Definitely agree with some of these. 2nd-gen Prius, R32 and R34 Skylines (R33 less so), NA Miata, 2nd-gen Eclipse, first two gens of MR2s, any CRX, most late 80s and early to mid 90s Hondas, any of the last naturally aspirated BMW M cars and AMGs, especially the E39 M5. Also think the 2nd gen Escalade and maybe the H2 are good calls based on nostalgia. TJ Wranglers I can see going up in value as the last sort of faithful Jeep. Supra, NSX and S2000 are locks. First gen xB and early Honda Elements are dark horses.

    For some reason I don’t ever see Vipers or C6 Corvettes being too valuable (other than the ACRs and ZR1).

    • 0 avatar
      Land Ark

      One day we’ll all lament about how we could have bought an R34 GTR for measly $100k and stashed it away for a few years. One with low miles in Bayside Blue and no mods, that’ll be the future fuelie Vette.

      I’m hoping you’re right about the R33, since that’s on my shopping list as soon as it becomes available.

  • avatar
    dal20402

    People in the future will want the same thing they wanted when they were young.

    And what do people want now? Trucks. The same young guys who wanted muscle cars in the early ’70s and JDM sports cars in the ’90s now want Raptors.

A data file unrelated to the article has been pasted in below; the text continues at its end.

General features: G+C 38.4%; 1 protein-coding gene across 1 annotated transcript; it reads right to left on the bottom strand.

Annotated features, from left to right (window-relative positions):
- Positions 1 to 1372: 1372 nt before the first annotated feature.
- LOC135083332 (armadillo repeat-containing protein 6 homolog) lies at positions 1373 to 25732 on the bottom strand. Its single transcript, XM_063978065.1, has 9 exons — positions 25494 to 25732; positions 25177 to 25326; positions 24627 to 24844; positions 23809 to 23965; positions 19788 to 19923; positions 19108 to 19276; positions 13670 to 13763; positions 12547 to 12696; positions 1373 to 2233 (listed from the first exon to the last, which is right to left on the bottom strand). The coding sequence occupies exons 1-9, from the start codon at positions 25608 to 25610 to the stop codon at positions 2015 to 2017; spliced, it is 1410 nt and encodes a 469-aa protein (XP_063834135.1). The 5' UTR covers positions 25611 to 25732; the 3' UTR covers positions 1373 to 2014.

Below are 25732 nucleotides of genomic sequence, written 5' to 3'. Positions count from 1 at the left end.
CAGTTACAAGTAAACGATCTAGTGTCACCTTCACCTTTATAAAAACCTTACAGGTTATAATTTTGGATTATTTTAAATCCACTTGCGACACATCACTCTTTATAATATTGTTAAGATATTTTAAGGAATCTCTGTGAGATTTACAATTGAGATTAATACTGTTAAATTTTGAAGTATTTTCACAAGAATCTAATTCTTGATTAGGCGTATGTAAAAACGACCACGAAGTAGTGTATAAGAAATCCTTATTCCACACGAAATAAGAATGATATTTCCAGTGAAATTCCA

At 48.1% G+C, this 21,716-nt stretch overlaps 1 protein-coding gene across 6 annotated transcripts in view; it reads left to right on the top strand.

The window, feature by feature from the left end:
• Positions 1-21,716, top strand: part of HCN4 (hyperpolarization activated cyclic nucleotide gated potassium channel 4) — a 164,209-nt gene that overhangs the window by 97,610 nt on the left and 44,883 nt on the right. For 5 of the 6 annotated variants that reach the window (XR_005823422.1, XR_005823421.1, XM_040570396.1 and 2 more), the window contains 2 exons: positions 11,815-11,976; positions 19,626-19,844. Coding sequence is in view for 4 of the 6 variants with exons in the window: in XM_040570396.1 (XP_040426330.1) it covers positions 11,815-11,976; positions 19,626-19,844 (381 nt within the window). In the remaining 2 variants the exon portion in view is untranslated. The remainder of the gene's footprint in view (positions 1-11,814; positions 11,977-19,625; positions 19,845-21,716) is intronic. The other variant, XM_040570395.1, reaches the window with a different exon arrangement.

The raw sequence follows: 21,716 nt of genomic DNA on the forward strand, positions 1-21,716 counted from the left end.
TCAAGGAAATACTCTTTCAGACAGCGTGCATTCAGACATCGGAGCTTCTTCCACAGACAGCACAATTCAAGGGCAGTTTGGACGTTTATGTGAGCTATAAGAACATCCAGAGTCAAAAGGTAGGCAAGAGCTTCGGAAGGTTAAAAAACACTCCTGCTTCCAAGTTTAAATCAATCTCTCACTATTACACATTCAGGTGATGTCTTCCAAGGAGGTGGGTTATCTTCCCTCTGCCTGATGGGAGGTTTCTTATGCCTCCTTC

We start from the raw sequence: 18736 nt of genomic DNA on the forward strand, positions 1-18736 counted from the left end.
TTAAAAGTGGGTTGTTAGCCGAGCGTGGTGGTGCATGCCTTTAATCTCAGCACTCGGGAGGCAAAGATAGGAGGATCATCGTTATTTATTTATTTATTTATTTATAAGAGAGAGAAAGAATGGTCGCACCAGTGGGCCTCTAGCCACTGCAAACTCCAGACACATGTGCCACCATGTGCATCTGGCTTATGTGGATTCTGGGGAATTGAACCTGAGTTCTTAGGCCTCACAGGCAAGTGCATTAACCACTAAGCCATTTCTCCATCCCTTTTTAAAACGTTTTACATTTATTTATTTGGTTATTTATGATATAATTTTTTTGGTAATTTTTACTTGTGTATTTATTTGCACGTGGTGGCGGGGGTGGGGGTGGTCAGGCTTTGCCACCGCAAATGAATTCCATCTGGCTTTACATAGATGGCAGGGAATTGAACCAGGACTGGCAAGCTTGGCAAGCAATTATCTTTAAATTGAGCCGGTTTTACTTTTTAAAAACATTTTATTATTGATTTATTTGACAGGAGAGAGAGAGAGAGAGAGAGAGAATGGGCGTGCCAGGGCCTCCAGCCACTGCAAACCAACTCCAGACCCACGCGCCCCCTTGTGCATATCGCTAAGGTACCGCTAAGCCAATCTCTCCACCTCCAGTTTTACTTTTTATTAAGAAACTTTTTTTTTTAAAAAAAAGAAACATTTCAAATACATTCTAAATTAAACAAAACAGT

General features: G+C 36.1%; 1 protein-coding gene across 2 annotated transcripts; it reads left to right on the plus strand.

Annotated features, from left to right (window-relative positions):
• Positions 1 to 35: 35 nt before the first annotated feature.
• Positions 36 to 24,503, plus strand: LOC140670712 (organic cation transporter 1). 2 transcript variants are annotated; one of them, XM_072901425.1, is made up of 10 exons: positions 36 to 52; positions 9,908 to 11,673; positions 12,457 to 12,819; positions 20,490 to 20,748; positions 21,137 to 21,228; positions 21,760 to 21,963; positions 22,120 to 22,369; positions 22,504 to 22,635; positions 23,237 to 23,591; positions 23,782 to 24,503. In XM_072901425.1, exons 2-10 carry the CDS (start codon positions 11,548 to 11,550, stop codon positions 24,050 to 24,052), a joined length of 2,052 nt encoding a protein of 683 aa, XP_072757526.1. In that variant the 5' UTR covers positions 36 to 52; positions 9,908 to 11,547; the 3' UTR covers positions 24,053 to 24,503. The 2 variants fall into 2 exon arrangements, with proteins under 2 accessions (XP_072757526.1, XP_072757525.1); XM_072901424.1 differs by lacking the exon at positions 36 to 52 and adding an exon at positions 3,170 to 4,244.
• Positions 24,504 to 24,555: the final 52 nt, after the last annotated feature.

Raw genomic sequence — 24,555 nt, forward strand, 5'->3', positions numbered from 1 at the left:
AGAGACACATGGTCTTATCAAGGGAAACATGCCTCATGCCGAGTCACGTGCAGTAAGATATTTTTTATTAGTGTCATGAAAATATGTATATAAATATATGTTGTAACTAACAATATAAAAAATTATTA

So if I had to pick just one car to bet a bunch of money on and keep in climate-controlled storage, it would be one of the first 6.2L Raptors.

  • avatar
    Land Ark

    The ’94-’96 Impalas, ’04-’06 GTO, and last year F-body Camaro/Firebirds suffered the same fate. People bought them and immediately mothballed them with the plastic still on the seats. That means the market gets flooded with no mile examples and ensures they’ll never be worth anything until the value gets low enough that owners unload them and people start driving them.
    A prime example was the ’82 Collectors Edition Corvette. It’s only now getting into a reasonably collectible territory.

    When I bought my GTO in 2012 it was easier to find a ridiculously low mile example than it was one with even slightly reasonable miles for its age. Even today, you could get a car like mine for only a little more than I paid.
    The same thing might be happening with the SS as we speak.

    I have been wrong thus far about the Starion and Conquest. I was sure they would be the next big thing, but I guess not being featured in Gran Turismo 2 is holding back their value.

    Cars to watch:
    99-00 Civic Si
    05-06 RSX Type S
    99-00 Eclipse GSX
    03-05 STI
    any stock manual 240sx

    Get them today before it’s too late:
    FD RX7
    WS6 anything
    1992 Z28

  • avatar
    Fred

    That LX fastback is missing the center piece on the wheels. There are a couple of $50,000 Lotus Elans that are at the top the market. That’s a real bargain compared to those garage find 356 I’ve seen.

    ps OK I now read the ad copy so I guess the value is it doesn’t have the hub caps.

    • 0 avatar
      DenverMike

      Yep, caps were slapped on by the PDI guy. Except the front “dealer installed” licence-plate “bracket” shouldn’t be on the car either. Bummer since holes get punched into the bumper cover, then it’s riveted on, or simply screwed in place.